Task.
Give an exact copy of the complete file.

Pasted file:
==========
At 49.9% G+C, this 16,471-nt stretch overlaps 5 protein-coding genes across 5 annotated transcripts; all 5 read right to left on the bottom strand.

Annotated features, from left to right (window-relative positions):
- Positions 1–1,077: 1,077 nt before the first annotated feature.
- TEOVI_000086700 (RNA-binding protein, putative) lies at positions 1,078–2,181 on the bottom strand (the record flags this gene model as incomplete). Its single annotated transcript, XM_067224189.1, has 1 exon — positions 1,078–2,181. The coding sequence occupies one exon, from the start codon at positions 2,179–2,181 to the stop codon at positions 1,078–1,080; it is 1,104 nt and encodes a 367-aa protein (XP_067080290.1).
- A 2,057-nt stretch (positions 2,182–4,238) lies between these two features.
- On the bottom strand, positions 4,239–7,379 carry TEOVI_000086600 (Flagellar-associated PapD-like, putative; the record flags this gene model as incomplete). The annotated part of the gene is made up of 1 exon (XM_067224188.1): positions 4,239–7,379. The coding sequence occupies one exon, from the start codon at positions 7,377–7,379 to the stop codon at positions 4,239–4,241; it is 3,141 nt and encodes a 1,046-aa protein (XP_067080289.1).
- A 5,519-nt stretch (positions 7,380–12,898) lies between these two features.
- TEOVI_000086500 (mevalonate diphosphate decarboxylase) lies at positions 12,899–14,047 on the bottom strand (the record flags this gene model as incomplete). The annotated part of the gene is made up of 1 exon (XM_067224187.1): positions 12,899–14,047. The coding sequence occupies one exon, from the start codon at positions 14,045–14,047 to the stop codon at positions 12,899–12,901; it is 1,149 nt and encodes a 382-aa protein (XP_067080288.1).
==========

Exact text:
At 49.9% G+C, this 16,471-nt stretch overlaps 5 protein-coding genes across 5 annotated transcripts; all 5 read right to left on the bottom strand.

Annotated features, from left to right (window-relative positions):
- Positions 1–1,077: 1,077 nt before the first annotated feature.
- TEOVI_000086700 (RNA-binding protein, putative) lies at positions 1,078–2,181 on the bottom strand (the record flags this gene model as incomplete). Its single annotated transcript, XM_067224189.1, has 1 exon — positions 1,078–2,181. The coding sequence occupies one exon, from the start codon at positions 2,179–2,181 to the stop codon at positions 1,078–1,080; it is 1,104 nt and encodes a 367-aa protein (XP_067080290.1).
- A 2,057-nt stretch (positions 2,182–4,238) lies between these two features.
- On the bottom strand, positions 4,239–7,379 carry TEOVI_000086600 (Flagellar-associated PapD-like, putative; the record flags this gene model as incomplete). The annotated part of the gene is made up of 1 exon (XM_067224188.1): positions 4,239–7,379. The coding sequence occupies one exon, from the start codon at positions 7,377–7,379 to the stop codon at positions 4,239–4,241; it is 3,141 nt and encodes a 1,046-aa protein (XP_067080289.1).
- A 5,519-nt stretch (positions 7,380–12,898) lies between these two features.
- TEOVI_000086500 (mevalonate diphosphate decarboxylase) lies at positions 12,899–14,047 on the bottom strand (the record flags this gene model as incomplete). The annotated part of the gene is made up of 1 exon (XM_067224187.1): positions 12,899–14,047. The coding sequence occupies one exon, from the start codon at positions 14,045–14,047 to the stop codon at positions 12,899–12,901; it is 1,149 nt and encodes a 382-aa protein (XP_067080288.1).